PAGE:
3. If you can’t have hens of your own, find someone who does. Many people have pet hens who produce more eggs than they need, and they’d be happy to sell you some to help pay for the feed for their hens.

Thank you for caring. For more information check out SAFE’s infographic and follow the Animal Sanctuary on Facebook.

Shawn Bishop, Animal Sanctuary


11 Comments Add yours

  1. I’m glad to see SAFE providing practical solutions for people who want to eat eggs, instead of just suggesting they become vegan. I have 35 hens and sell my eggs locally. My hens do not suffer at all. They have a very happy life. I do not put economics above hen welfare. If SAFE wants to stop layer hen cruelty, then it needs to make practical suggestions other than advocating veganism. Perhaps create a register of people like me who have spare eggs that really are cruelty free. Convincing people to adopt veganism is not going to be an effective way to stop hen cruelty. Give people practical solutions, not moral ones – in the same way that WSPA stops bear baiting in Pakistan, by giving bear owners new employment.

    1. Josephine Sutton says:

      I agree. Where can we buy your eggs?

      1. I live near Ngunguru, which is just north of Whangarei on the Tutukaka Coast. Our website is called Kaiatea Hens, You can pick eggs up from us. We have tried posting eggs, but haven’t been all that successful. But we can try again, if you like.

  2. josephine Sutton says:

    So how do we find out which of the “free range” farms are genuinely so?

  3. hanger17 says:

    Reblogged this on Time for Action.

  4. Greg says:

    The whole concept of “free range” allows people to feel better about the slaughter of innocent beings. Sad really. The truth needs to be told.

    1. Josephine Sutton says:

      This article concerns for the very reason you are voicing…people will think they might as well buy any eggs if free range are still cruel. It has taken so long to get people to even make a move towards free range. Please dont push it backwards at this stage.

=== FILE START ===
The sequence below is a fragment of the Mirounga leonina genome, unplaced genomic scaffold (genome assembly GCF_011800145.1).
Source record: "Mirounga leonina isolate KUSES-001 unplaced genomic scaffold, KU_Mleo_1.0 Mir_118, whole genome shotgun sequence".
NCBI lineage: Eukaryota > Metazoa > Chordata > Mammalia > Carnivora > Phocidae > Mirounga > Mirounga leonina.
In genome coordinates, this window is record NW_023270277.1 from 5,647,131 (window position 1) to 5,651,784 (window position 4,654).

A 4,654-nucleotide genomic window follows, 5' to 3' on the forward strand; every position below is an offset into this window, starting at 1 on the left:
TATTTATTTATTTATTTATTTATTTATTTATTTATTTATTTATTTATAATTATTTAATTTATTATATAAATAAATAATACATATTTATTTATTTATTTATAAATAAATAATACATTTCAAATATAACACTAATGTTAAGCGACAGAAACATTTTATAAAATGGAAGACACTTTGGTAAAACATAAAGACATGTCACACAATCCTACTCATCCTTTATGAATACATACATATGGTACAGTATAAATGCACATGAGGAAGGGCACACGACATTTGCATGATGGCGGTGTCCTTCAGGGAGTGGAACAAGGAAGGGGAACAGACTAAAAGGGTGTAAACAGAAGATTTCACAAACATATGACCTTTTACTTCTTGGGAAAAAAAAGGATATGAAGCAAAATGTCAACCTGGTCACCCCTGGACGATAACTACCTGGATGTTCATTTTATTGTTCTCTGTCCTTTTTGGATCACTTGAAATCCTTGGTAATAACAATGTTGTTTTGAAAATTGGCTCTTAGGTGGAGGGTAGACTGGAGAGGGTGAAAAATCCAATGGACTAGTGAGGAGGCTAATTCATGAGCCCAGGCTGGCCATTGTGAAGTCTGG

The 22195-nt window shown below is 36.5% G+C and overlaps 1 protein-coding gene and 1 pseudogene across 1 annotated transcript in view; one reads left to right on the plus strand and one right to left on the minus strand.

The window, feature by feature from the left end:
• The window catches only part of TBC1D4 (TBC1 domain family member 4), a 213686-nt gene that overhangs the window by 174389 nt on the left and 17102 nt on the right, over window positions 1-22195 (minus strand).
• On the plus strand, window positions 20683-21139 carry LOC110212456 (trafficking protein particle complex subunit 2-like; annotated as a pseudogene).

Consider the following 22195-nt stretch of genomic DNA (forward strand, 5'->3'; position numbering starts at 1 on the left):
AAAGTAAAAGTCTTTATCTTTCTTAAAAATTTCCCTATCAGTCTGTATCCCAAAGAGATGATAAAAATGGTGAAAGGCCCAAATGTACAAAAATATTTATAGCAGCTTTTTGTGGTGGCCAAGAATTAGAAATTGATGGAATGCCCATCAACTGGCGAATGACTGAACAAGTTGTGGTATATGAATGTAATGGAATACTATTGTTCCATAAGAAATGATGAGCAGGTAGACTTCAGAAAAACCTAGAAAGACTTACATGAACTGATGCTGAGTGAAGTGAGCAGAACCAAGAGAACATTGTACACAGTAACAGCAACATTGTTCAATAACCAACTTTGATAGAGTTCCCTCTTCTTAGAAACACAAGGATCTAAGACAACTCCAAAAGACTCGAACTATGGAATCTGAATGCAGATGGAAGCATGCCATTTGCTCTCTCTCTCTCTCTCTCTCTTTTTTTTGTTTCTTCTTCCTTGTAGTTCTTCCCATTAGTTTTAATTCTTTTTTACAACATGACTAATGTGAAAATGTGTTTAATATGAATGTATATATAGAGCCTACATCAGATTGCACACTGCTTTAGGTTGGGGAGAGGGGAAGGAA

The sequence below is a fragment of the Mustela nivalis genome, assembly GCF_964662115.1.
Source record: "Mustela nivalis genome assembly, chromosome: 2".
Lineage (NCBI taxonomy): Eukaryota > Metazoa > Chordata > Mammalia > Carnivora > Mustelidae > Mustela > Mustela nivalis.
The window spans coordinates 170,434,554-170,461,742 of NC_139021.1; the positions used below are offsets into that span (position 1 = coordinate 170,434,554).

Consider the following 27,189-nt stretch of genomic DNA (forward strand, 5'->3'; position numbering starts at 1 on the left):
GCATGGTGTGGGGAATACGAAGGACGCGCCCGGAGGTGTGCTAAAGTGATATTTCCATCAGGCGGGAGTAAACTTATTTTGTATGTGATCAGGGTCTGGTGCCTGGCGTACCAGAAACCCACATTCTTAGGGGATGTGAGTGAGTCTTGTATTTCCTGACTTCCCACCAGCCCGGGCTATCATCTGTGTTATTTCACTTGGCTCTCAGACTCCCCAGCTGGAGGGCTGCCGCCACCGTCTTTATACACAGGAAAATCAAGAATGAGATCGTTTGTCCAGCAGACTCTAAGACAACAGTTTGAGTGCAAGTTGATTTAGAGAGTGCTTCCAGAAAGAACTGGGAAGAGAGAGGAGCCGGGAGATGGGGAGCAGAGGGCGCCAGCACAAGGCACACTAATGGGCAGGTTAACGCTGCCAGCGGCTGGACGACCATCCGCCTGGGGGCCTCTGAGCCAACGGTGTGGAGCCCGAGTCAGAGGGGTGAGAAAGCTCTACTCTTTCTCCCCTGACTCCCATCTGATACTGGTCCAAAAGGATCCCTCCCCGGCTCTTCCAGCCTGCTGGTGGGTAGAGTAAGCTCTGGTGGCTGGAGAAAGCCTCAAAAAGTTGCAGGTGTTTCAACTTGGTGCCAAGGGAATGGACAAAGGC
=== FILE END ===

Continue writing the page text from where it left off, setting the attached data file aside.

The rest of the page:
I understood that there are both barn kept hens and outdoor hens…is this correct? Can you please put up a list of the best of the free range eggs to buy?

      1. Yes, it is true that some hens are kept in barns and some can go outside. However, some ‘free-range’ hens are in fact barn hens because the hens do not choose to go outside. One reason is that the outside area is just concrete and no water is provided. Some of these factors come through in the report “Comparative Assessment of Layer Hen Welfare in New Zealand. Final Survey Report – March 2009 (updated May 2009) MAF Biosecurity New Zealand Technical Paper No 2009/18”

  5. Paula says:

    I have read that the only way to guarantee cruelty free eggs is to buy organic eggs. Would this be true?

    1. I have written a short article about the welfare of hens on free-range farms, organic and not organic. You can find it at

      The information I refer to comes from the report “Comparative Assessment of Layer Hen Welfare in New Zealand. Final Survey Report – March 2009 (updated May 2009) MAF Biosecurity New Zealand Technical Paper No 2009/18”.

      Basically, whether a farm is organic or not is not an indicator of hen welfare. For example, of the 10 organic farms surveyed, only one provided outdoor water. Also, as I recall but I may be wrong, some organic farms still had the hens debeaked, which is shocking thing to do to a hen.

      1. Josephine Sutton says:

        Thanks Alison for all the information. What a disgusting business it is.
        I think you are too far away from me but I am going to try the farmers’ markets in Auckland and see what I can find. It is very distressing to hear that free range is not so hot..